As a component of the civics education, the Government will provide $2.3 million to make information available for the broader community, including for people who have completed their formal education but who would like to know more about their system of government and citizenship issues. This information will be distributed by community groups.The Prime Minister has written to the States, Territories and the Australian Local Government Association commending the Expert Group's report to them. The Commonwealth Government looks forward to receiving their cooperation in this important initiative.
The Government is committed to undertaking broad community education programs to ensure that there is the maximum possible understanding of the reforms in this Statement and the availability of Government services generally. To ensure that this information is widely accessible, pamphlets on access to justice will also be produced in a range of community languages for people of non-English-speaking backgrounds as part of its translating and interpreter services.
There will be an extensive process of community education to inform the public of important reforms to the Family Law Act.
As detailed elsewhere in this Statement, legal aid commissions are to receive extra funds to increase their advice services. The Commissions will be required to promote the availability of these services.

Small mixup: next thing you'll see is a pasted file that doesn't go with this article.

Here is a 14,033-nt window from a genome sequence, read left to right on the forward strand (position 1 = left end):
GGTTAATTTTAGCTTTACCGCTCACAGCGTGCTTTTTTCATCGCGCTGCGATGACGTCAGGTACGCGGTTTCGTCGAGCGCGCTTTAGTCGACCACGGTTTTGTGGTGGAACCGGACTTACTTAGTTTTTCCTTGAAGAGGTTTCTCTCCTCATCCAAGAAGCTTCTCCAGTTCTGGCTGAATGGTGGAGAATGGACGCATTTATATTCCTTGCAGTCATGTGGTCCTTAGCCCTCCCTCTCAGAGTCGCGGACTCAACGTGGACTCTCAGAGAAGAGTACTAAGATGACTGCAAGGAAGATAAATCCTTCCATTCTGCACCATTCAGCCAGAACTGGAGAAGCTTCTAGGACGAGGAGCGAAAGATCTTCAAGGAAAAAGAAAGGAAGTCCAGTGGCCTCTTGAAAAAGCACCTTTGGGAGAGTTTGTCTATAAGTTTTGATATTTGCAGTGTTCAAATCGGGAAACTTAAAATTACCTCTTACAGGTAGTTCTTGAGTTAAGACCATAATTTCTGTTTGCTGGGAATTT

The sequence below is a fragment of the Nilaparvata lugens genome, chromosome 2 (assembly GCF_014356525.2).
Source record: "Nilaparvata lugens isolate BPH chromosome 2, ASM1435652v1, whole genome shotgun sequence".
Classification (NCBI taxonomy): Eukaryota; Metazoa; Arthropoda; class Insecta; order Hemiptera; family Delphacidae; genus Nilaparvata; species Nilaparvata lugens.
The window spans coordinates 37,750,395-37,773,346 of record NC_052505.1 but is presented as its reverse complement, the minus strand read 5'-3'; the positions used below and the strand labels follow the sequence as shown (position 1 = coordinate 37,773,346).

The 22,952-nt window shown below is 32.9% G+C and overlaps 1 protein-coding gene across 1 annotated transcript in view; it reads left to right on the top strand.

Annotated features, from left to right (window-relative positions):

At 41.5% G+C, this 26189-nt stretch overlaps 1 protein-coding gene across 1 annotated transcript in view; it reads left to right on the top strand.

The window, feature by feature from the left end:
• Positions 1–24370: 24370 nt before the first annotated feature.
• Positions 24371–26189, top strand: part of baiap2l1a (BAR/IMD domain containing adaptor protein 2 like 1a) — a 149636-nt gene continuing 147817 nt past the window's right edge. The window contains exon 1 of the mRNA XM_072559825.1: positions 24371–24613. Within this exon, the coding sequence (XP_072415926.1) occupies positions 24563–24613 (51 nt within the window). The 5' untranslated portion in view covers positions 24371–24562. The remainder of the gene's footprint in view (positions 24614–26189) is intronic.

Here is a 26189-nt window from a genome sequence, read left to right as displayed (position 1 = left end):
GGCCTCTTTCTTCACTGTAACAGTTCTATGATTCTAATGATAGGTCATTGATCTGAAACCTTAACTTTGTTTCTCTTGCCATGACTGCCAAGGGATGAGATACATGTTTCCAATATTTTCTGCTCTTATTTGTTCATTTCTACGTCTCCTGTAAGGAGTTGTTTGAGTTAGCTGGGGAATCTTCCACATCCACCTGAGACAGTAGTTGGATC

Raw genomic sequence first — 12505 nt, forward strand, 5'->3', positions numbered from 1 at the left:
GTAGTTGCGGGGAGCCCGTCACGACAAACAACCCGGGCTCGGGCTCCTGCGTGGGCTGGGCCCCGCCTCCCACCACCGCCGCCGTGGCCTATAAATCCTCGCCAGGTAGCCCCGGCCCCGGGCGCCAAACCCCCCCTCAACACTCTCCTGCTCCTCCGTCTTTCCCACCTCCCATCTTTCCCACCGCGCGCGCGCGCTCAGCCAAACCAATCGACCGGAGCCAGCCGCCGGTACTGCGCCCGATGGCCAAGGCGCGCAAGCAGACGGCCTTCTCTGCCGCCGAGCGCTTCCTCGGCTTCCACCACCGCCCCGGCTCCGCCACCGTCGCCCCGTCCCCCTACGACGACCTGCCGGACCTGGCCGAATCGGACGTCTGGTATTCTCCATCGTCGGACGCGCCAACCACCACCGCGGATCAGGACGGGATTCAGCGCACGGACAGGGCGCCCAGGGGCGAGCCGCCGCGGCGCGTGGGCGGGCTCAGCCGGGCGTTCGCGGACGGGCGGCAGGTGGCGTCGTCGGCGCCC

The Australian Taxation Office has a scheme known as `Tax Help' that works with relevant community organisations to ensure that taxpayers, particularly elderly people, Aboriginal and Torres Strait Islander people, people of non-English-speaking backgrounds and people with disabilities, are given assistance to fill out their tax returns and understand their tax obligations. A similar scheme is planned for the Child Support Agency.
Two major initiatives, aimed at explaining peoples' legal rights and obligations, are the development of the Taxpayer's Charter and the Child Support Agency Charter. Together with improved education programs, these will enhance public knowledge of, and access to, the taxation and child support systems.
Other avenues used for extensive public education are publications on various areas of tax and child support, tax rulings that explain interpretation of legislation, public seminars and an inquiries service. The Taxation Office is also developing plans to make information, such as taxation rulings, available electronically to tax agents who already lodge electronic tax returns.
These initiatives have been designed to increase public awareness of the laws that govern us and ensure that people have an understanding of their rights and responsibilities under the law. Access to the law in this way will reduce dependence on lawyers and the courts and better equip people to understand and resolve problems or disputes.
 Child Care for Kids, Report No 70 (Interim), Australian Law Reform Commission, 1994
 The Coming of Age, Report No 72, Australian Law Reform Commission, 1995
 The Legislative Instruments Bill is discussed in detail later in this chapter.
 Norfolk Island has not done so. Western Australia is in the process of implementing legislation.
 These reforms are detailed in `Families'.
 Theophanous v Herald and Weekly Times Ltd and Stephens v West Australian Newspapers Ltd
 See `Legal Aid'
 More detail on these reforms is provided in the chapter on `Families'.
 See `Legal Aid'